The Art of Character covers a broad array of subjects, from inner life to dialogue and point of view. Though I discuss the importance of exploring what a character wants, this book expands that exploration in specific detail. No question asked of a character is more central to her portrayal than, “What does she want?” But oversimplifying the answer risks producing formulaic results that diminish the character in the reader’s mind. This book is my attempt to provide a straightforward, comprehensive methodology for conceiving and executing the depth and complexity we want from our characters.

Q4: Can you share an excerpt with us?

Here’s a short one that gets to the heart of what the book is about:

One doesn’t create meaningful complications merely by “adding more stuff,” but rather by building from a sound foundation capable of contradiction, growth, transformation, and surprise.
Regardless of one’s genre or medium, the need remains to provide characters who speak to our deepest understanding of what it means to be human—to experience the mysterious truth that we are in fact alive, to want our lives to mean something, to search for a way to make our actions matter—all in the shadow of a death we cannot escape.
This search for meaning and worth implicitly suggests a profound longing for a deeper, clearer understanding of who we are and how we should live. And every search implies a need for some sense of guidance: a compass. This book will show you how to conceive, create, and develop that compass within each of your characters, and how to bring those characters to life on the page.

Q5: What has been the most rewarding aspect of having written this book?

When you start out with a conceptual understanding of what you hope to explore—a hypothesis, as it were—there’s always a bit of trepidation when you begin to apply it. Even though I developed my ideas from my understanding of human nature, they were still ideas. How much will actual novels and film or TV scripts conform to this approach? Will the fit be loose, tight, non-existent? Will it work better for some genres, less for others, not at all for the rest? Worse, will I find that I’m wildly off the mark? By looking deep into the human heart, had I tripped over my own feet?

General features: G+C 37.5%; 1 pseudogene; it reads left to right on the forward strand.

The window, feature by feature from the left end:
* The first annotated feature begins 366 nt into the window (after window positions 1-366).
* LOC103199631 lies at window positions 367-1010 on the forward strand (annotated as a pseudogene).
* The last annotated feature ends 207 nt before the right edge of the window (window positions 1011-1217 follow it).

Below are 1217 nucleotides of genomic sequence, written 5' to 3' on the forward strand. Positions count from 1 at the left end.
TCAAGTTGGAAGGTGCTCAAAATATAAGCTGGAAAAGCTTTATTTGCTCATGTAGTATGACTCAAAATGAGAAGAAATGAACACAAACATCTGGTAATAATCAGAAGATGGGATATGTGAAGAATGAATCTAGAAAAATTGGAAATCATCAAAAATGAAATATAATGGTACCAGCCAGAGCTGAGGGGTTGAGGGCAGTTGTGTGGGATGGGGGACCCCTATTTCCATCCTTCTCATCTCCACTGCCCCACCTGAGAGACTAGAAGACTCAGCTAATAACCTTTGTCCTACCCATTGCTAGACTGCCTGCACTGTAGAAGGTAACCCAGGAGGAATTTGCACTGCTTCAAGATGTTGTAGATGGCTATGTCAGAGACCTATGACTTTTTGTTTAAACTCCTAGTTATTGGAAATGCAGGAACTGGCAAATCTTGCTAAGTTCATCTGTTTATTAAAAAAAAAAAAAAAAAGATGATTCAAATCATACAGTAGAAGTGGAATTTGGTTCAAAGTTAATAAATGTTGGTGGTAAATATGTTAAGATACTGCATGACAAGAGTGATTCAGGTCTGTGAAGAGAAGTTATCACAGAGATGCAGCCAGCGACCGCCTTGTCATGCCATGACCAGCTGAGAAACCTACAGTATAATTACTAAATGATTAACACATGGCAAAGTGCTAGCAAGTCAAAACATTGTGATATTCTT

Gratefully, once I got into the nitty-gritty, I saw that what I’d come up with worked incredibly well regardless of story type, genre, or format. Not just that, I discovered that it conformed to centuries of philosophical and religious thought across the centuries in a broad array of cultures. Clearly, I’d stumbled onto something true, and to the extent the truth serves our storytelling, I’d found something worthwhile for writers.

 

Readers, check out this giveaway!

Via David Corbett:

“We’re conducting a giveaway of five (5) Kindle Fire 7s with the ebook (as first prize) and five copies of the trade paperback (as second prize) to everyone who likes the Compass of Character Facebook page before November 30, 2019. If you want to join the pool of potential prize winners, click HERE [1].”

To learn more about The Compass of Character, go HERE [2] OR Amazon [3].

About [4]

Writer Unboxed began as a collaboration between Therese Walsh [5] and Kathleen Bolton [6] in 2006. Since then the site has grown to include ~50 regular contributors--including bestselling authors and industry leaders--and frequent guests. In 2014, the first Writer Unboxed UnConference (part UNtraditional conference, part intensive craft event, part networking affair) [7] was held in Salem, MA. Learn more about our 2019 event, ESCAPE TO WuNDERLAND, on Eventbrite. [8] In 2016, the Writer Unboxed team published a book with Writer's Digest. AUTHOR IN PROGRESS: A No-Holds-Barred Guide to What It Really Takes to Get Published [9] has been well-received by readers who seek help in overcoming the hurdles faced at every step of the novel-writing process--from setting goals, researching, and drafting to giving and receiving critiques, polishing prose, and seeking publication. James Scott Bell has said of the guide, "Nourishment for the writer's soul and motivation for the writer's heart." You can follow Writer Unboxed on Twitter [10], and join our thriving Facebook community [11].